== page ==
Rekers, Evangelicals, Gays, and the Meaning of 'Is'

The George Alan Rekers story is over, but it still haunts me. I think this is because I can't help taking seriously the seemingly absurd statement Rekers made on his website after the stories of erotic massages from a male prostitute came to light:

"I have not engaged in any homosexual behavior whatsoever. I am not gay and never have been."

I do not believe this, and probably no one except Dr. Rekers believes this, but I am sure he believes it.

I was in college when Clinton was impeached and we as a nation were schooled about the definition of "is." I had grown up in an abstinence-only evangelical world. How well I and my raised-evangelical and raised-conservative-Catholic friends remember that moment in 1998 when the terrible light dawned on us: "You mean oral sex is sex? Oh, no!" More than one devout girl who had been having oral sex with her boyfriend for years stopped instantly the minute she learned that the House of Representatives viewed this as full-on fornication. Personally I decided to go ahead and keep strategically working with Clinton's definition, impeachment be damned. This was, thank God, a slippery slope.

I'm all for sublimation in theory and I certainly practice a lot more of it than I'd like, but it has its limitations. As Ross Douthat implicitly observed in his recent column on red and blue families (and you will not be surprised to learn that this was not his intended takeaway point), "family values"-type families -- "legitimate" kids, low divorce rates -- are apparently only achievable in a world with easy access to abortion (the blue states). Heteronormative anti-abortion abstinence culture produces teen parents, out-of-marriage births, and lots of divorces (the red states).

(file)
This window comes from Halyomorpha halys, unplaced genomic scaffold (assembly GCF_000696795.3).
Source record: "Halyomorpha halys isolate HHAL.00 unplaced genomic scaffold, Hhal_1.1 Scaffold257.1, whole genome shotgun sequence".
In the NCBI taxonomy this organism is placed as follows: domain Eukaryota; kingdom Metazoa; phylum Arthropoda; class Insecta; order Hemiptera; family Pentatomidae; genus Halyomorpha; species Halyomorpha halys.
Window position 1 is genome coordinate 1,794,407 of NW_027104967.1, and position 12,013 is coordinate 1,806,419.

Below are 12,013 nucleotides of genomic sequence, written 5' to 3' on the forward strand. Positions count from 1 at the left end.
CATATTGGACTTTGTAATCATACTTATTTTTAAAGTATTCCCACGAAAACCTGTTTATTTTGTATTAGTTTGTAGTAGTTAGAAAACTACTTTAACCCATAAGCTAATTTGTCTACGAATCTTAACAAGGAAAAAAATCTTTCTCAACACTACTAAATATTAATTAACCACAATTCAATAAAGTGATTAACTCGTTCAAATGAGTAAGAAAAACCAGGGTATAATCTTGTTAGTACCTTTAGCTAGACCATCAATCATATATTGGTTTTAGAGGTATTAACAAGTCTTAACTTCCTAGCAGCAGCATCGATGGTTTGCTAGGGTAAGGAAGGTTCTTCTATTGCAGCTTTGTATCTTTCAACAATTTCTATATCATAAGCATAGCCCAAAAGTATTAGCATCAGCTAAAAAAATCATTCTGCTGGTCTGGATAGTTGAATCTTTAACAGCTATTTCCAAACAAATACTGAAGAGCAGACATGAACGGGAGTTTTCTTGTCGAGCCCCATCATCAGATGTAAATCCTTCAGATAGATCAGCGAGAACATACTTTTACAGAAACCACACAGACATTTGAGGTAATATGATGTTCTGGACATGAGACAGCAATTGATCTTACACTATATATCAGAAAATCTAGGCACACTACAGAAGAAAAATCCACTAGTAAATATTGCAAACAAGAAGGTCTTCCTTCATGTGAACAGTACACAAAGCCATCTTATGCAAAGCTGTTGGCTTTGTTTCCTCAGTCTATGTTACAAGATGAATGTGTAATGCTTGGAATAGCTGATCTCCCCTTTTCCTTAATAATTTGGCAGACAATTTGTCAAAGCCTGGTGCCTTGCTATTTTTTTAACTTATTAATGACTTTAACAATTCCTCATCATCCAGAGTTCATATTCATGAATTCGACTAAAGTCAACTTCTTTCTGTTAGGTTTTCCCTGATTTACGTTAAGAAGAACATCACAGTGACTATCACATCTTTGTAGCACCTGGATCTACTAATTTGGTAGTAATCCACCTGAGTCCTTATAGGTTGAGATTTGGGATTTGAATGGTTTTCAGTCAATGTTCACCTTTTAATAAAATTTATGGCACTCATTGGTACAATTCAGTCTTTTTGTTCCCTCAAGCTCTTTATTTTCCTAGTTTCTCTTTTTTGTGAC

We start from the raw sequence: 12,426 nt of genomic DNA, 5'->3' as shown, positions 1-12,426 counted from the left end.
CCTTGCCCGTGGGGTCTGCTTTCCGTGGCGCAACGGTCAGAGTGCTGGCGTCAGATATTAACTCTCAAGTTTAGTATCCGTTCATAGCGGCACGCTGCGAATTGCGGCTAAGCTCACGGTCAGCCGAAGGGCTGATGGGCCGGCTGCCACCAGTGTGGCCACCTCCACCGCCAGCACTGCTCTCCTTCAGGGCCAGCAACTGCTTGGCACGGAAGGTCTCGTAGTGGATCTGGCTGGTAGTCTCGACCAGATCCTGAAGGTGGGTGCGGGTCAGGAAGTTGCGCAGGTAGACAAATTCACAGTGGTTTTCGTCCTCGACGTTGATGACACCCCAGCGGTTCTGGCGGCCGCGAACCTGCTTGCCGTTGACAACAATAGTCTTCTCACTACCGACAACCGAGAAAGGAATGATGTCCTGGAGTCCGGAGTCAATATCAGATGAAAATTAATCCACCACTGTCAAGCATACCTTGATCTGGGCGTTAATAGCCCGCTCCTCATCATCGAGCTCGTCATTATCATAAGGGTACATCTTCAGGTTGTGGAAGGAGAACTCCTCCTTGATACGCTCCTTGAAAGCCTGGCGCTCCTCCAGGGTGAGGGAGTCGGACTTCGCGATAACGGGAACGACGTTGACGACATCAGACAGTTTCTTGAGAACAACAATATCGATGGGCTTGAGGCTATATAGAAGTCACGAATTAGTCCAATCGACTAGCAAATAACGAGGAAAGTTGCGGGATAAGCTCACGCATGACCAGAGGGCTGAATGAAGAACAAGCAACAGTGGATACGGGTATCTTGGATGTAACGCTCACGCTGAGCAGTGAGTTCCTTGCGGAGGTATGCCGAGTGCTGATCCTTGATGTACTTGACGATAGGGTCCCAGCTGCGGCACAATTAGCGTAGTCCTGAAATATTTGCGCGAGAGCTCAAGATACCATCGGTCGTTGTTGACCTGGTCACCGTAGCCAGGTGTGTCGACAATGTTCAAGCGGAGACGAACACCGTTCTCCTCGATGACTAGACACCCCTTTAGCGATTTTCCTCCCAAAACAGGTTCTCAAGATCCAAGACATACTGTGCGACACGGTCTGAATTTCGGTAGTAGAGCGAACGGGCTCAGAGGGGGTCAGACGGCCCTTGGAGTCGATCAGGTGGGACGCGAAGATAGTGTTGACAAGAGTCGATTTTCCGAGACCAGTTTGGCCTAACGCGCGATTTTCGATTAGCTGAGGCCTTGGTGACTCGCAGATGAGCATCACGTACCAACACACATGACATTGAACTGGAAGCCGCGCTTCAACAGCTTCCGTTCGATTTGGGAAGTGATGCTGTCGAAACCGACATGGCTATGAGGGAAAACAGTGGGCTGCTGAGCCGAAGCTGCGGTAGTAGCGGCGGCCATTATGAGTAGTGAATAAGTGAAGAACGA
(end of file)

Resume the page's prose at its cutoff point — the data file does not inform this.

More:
Though I am committed to my own liberal Protestant values, I will always be moved and grieved by the red-state culture from which I came and its otherworldly denial of real bodies. I care about cultures of sexual shame, especially insofar as they disproportionately damage women and gay people. I can't forget where I came from, and if there is a religious exodus from red state culture (not an Exodus International exodus! a real exodus!) I want to be part of it.

I sometimes respect and sometimes pity (or, as one of my Catholic friends might say, I sometimes pity and sometimes patronize) people who try to live up to sexual values that negate absolutely every desire in their body. But I also feel a kind of tenderness for people who just can't quite do it: who insist, after sixty interminable years of perhaps never allowing themselves to have an orgasm while in the room with someone they are attracted to, that God owes them or will at least allow them this one caress, that this caress cannot be sex, and that they have a right to these commodified crumbs under the table of pleasure and intimacy, because at every moment, even as they let themselves tremble just a little with the sensation of this slight secret touch, they are still exercising such extreme and bitter restraint.

The tenderness I feel for these people is significantly mitigated when they have made a career of hating on their own kind. But I still feel can't help feeling compassion, because their suffering and dissociation are so extreme. Today's young evangelicals blithely have anal sex to preserve their virginity, and back in 1998 Bill Clinton was just saying whatever he thought he could get away with in order to get away with what he wanted to get away with. But George Alan Rekers is a man who knows, in his every nerve ending and in his soul, the precise definition of "is."